There was a big buzz at the conference about PARP inhibitors. They’re a new class of cancer drugs currently undergoing early clinical trials. And there’s some really clever science behind them, which Kat has blogged about before.
But so far the excitement has been limited to a relatively rare group of patients with breast, ovarian or prostate cancers, whose tumours are caused by inheriting a faulty BRCA gene.
On day 2 of the conference, Professor Alan Ashworth from The Institute of Cancer Research presented the latest research into PARP inhibitors. His exciting news is that there could be many more patients who could benefit from these potential new drugs than previously thought.
Testing the theory
A few years ago, Professor Ashworth teamed up with Cancer Research UK-funded scientist Professor Steve Jackson, whose company KuDOS was making molecules that could block DNA repair processes in cells – including repairs involving a protein called PARP. Some impressive experiments showed that cancer cells with faulty BRCA genes grown in the lab were many times more sensitive to the cell-killing effects of PARP inhibitors than healthy cells.
The same exciting discovery was also made simultaneously by Cancer Research UK’s Professor Nicola Curtin at Newcastle Univeristy, in collaboration with Professor Thomas Helleday then at Sheffield University.
Partly thanks to this work, Professor Ashworth recently received a Lifetime Achievement Award from the European Society for Medical Oncology.
This connection quickly led to early clinical trials of PARP inhibitors in patients with breast and ovarian cancer caused by faulty BRCA genes – including one being funded by Cancer Research UK in Newcastle, and one run by The Institute of Cancer Research.
Professor Andrew Tutt from Guy’s Hospital in London presented encouraging results from one of these trials later on the same day of the conference. His team tested a PARP inhibitor called olaparib in 27 women with advanced disease. The majority responded to the drug – meaning that their tumours shrank in size, and they experienced fewer side effects compared with standard chemotherapies.
New uses for PARP inhibitors
So PARP inhibitors are definitely big news in the research community. But cancers caused by inheriting a faulty BRCA gene are relatively rare. So what’s really exciting is the emerging evidence that they might be effective treatments for other forms of cancer. This could dramatically increase the number of people who could benefit from these new drugs.
Also at the conference was Cancer Research UK-funded Dr Ester Hammond from the Gray Institute for Radiation Oncology and Biology in Oxford. She presented her research showing that PARP inhibitors might work on cancer cells that have low levels of oxygen. This is known as hypoxia, found in many different tumours.
Because hypoxia switches off some of the DNA repair machinery in the cells, Dr Hammond thinks that adding PARP inhibitors (which block a different part of the repair mechanism) acts as a ‘double whammy’, helping to kill the cells.
In his talk, Professor Ashworth described cancers that have characteristic hallmarks and behave in a similar way to cancers caused by faulty BRCA genes. He calls this ”having BRCA-ness”. But what cancers have this ‘BRCA-ness’?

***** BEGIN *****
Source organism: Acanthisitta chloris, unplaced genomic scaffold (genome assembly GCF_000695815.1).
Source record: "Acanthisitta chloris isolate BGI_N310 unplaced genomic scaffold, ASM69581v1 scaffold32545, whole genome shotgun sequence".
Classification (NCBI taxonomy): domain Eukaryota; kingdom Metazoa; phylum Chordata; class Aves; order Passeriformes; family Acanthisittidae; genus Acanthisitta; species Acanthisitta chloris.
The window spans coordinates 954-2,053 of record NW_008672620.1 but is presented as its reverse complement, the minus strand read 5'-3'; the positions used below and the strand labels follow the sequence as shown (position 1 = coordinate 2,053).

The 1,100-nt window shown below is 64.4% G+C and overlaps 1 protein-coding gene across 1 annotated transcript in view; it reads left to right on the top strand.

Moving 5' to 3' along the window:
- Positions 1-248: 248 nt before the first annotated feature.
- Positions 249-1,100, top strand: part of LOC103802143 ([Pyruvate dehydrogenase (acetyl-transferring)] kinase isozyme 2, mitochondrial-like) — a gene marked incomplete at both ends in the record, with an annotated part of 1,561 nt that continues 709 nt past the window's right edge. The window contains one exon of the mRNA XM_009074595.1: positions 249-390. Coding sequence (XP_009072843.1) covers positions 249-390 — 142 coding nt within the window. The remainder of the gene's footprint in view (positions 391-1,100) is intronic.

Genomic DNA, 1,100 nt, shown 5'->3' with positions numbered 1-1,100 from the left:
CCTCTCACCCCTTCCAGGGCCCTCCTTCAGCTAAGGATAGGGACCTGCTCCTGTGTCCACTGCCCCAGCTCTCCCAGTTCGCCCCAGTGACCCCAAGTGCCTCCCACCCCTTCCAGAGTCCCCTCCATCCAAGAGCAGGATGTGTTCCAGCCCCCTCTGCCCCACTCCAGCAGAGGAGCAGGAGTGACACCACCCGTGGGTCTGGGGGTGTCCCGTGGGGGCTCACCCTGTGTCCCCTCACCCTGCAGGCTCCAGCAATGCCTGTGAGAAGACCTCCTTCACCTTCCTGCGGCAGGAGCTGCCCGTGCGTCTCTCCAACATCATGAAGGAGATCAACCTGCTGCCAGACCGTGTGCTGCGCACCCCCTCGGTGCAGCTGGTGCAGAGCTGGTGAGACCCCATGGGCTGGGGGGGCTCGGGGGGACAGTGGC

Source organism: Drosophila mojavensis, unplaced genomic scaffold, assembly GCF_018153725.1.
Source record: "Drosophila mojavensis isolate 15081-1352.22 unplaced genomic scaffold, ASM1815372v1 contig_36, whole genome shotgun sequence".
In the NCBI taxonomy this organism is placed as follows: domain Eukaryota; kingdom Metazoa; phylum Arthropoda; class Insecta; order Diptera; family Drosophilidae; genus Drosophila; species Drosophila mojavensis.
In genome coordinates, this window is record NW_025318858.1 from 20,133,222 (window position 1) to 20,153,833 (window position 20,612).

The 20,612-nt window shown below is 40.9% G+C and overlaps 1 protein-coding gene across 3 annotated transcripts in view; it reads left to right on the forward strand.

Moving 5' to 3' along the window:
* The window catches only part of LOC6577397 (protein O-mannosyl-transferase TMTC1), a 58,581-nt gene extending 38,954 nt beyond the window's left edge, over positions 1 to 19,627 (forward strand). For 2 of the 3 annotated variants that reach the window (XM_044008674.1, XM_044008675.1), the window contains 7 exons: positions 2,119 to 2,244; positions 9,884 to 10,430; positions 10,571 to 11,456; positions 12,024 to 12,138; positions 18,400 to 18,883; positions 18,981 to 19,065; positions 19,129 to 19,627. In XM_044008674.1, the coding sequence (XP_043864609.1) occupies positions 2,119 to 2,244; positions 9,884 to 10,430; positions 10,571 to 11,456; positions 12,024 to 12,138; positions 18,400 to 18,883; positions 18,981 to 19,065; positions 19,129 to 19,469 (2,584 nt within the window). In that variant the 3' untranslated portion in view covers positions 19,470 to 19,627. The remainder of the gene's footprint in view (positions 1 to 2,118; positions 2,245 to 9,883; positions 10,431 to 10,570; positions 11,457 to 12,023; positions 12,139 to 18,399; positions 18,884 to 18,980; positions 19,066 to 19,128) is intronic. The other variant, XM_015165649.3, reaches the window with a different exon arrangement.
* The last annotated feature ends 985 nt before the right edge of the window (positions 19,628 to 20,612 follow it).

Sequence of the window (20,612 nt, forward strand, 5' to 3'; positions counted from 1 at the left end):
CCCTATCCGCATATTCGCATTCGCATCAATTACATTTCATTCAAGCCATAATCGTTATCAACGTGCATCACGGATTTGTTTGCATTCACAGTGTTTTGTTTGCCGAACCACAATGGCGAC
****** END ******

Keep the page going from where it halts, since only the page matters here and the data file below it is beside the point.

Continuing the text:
Professor Ashworth’s example was a type of breast cancer that doctors describe as ‘triple negative’. These account for around 15 per cent of all breast cancers, are more common in younger women, and are often more aggressive and more difficult to treat than other types of the disease.
So an early clinical trial testing PARP inhibitors in women with this form of the disease has already been carried out in the USA. And although it’s early days, the results are again encouraging and are likely to be followed up in larger trials.
Professor Ashworth also talked about his experiments on cancer cells grown in the lab with faulty PTEN genes. He has found that these are more sensitive to PARP inhibitors than healthy cells – similar to cancer cells with faulty BRCA genes, although not quite so dramatic.
As PTEN is often faulty in many different types of cancer, this widens the door even further for PARP inhibitors. There are now plans afoot to set up clinical trials for people with prostate, womb, and bowel cancers, and melanoma skin cancer who have faulty PTEN genes in their cancers.
PARP inhibitors in combination
So far PARP inhibitors have been tested in early clinical trials on their own. But they’ve also got potential to be used in combination with chemotherapy drugs, where they may prove to have even more impressive effects. But how do doctors prioritise which combinations to test in clinical trials?
Professor Ashworth is currently testing every chemotherapy drug currently in use in combination with PARP inhibitors on cancer cells grown in the lab. This could reveal some powerful new combinations for treating many different forms of the disease in the future.
PARP inhibitors have really exciting potential for treating people with rare breast, ovarian and prostate cancers caused by an inherited faulty BRCA gene. And what’s even more exciting is that their scope is ever-widening to embrace larger groups of patients. There’s certainly a feeling among scientists and doctors that this new class of drugs could have a big impact on people’s lives in the future.
The PARP story is an elegant and excellent example of how years of research into basic cancer biology can – ultimately – translate into new drugs. There’s definitely a feeling at the conference that a lot of hard work is finally paying off – and that there’s more in the pipeline.
Alison Ross, Senior Science Information Officer